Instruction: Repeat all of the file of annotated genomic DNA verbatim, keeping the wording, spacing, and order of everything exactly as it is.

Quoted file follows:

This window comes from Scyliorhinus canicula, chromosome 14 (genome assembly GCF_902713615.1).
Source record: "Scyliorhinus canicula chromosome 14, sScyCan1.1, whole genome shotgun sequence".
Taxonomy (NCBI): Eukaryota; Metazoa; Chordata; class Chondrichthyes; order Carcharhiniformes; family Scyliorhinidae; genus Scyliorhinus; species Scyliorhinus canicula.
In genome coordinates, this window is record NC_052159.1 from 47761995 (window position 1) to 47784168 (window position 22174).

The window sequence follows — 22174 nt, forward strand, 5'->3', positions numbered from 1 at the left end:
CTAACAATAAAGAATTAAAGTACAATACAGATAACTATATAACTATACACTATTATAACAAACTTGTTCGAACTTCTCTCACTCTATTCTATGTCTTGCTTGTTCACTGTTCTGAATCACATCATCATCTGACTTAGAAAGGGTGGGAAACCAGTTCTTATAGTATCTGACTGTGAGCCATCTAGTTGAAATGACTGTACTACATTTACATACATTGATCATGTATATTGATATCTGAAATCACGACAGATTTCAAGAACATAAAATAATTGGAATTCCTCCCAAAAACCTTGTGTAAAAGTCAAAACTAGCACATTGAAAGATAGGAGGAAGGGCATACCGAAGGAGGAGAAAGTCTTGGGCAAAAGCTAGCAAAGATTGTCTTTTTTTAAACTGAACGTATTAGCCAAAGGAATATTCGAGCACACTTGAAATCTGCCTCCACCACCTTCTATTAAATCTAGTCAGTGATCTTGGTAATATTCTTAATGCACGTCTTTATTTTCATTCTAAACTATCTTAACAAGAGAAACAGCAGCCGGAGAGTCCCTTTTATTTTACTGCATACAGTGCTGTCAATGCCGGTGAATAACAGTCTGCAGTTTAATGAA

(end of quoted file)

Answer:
This window comes from Scyliorhinus canicula, chromosome 14 (genome assembly GCF_902713615.1).
Source record: "Scyliorhinus canicula chromosome 14, sScyCan1.1, whole genome shotgun sequence".
Taxonomy (NCBI): Eukaryota; Metazoa; Chordata; class Chondrichthyes; order Carcharhiniformes; family Scyliorhinidae; genus Scyliorhinus; species Scyliorhinus canicula.
In genome coordinates, this window is record NC_052159.1 from 47761995 (window position 1) to 47784168 (window position 22174).

The window sequence follows — 22174 nt, forward strand, 5'->3', positions numbered from 1 at the left end:
CTAACAATAAAGAATTAAAGTACAATACAGATAACTATATAACTATACACTATTATAACAAACTTGTTCGAACTTCTCTCACTCTATTCTATGTCTTGCTTGTTCACTGTTCTGAATCACATCATCATCTGACTTAGAAAGGGTGGGAAACCAGTTCTTATAGTATCTGACTGTGAGCCATCTAGTTGAAATGACTGTACTACATTTACATACATTGATCATGTATATTGATATCTGAAATCACGACAGATTTCAAGAACATAAAATAATTGGAATTCCTCCCAAAAACCTTGTGTAAAAGTCAAAACTAGCACATTGAAAGATAGGAGGAAGGGCATACCGAAGGAGGAGAAAGTCTTGGGCAAAAGCTAGCAAAGATTGTCTTTTTTTAAACTGAACGTATTAGCCAAAGGAATATTCGAGCACACTTGAAATCTGCCTCCACCACCTTCTATTAAATCTAGTCAGTGATCTTGGTAATATTCTTAATGCACGTCTTTATTTTCATTCTAAACTATCTTAACAAGAGAAACAGCAGCCGGAGAGTCCCTTTTATTTTACTGCATACAGTGCTGTCAATGCCGGTGAATAACAGTCTGCAGTTTAATGAA